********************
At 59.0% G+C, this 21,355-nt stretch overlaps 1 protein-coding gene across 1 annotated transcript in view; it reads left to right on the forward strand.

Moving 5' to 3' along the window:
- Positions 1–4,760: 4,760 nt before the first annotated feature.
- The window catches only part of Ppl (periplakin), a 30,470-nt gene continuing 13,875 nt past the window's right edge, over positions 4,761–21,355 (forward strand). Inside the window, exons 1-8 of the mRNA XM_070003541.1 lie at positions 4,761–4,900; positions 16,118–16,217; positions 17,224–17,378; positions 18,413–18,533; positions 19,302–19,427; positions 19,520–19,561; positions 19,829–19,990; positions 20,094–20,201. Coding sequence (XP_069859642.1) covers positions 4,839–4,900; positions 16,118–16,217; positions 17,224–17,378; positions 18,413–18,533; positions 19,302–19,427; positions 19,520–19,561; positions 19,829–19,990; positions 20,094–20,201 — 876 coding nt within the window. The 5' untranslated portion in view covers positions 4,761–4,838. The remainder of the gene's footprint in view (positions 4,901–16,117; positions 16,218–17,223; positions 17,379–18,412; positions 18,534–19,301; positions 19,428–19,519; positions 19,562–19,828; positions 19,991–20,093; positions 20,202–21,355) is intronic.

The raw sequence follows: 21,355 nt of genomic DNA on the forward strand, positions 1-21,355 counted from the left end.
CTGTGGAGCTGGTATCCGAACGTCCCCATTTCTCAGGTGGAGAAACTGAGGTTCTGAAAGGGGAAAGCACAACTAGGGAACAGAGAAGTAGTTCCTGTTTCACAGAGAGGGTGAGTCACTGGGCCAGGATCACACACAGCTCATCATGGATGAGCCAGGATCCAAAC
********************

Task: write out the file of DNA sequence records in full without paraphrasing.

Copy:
At 59.0% G+C, this 21,355-nt stretch overlaps 1 protein-coding gene across 1 annotated transcript in view; it reads left to right on the forward strand.

Moving 5' to 3' along the window:
- Positions 1–4,760: 4,760 nt before the first annotated feature.
- The window catches only part of Ppl (periplakin), a 30,470-nt gene continuing 13,875 nt past the window's right edge, over positions 4,761–21,355 (forward strand). Inside the window, exons 1-8 of the mRNA XM_070003541.1 lie at positions 4,761–4,900; positions 16,118–16,217; positions 17,224–17,378; positions 18,413–18,533; positions 19,302–19,427; positions 19,520–19,561; positions 19,829–19,990; positions 20,094–20,201. Coding sequence (XP_069859642.1) covers positions 4,839–4,900; positions 16,118–16,217; positions 17,224–17,378; positions 18,413–18,533; positions 19,302–19,427; positions 19,520–19,561; positions 19,829–19,990; positions 20,094–20,201 — 876 coding nt within the window. The 5' untranslated portion in view covers positions 4,761–4,838. The remainder of the gene's footprint in view (positions 4,901–16,117; positions 16,218–17,223; positions 17,379–18,412; positions 18,534–19,301; positions 19,428–19,519; positions 19,562–19,828; positions 19,991–20,093; positions 20,202–21,355) is intronic.

The raw sequence follows: 21,355 nt of genomic DNA on the forward strand, positions 1-21,355 counted from the left end.
CTGTGGAGCTGGTATCCGAACGTCCCCATTTCTCAGGTGGAGAAACTGAGGTTCTGAAAGGGGAAAGCACAACTAGGGAACAGAGAAGTAGTTCCTGTTTCACAGAGAGGGTGAGTCACTGGGCCAGGATCACACACAGCTCATCATGGATGAGCCAGGATCCAAAC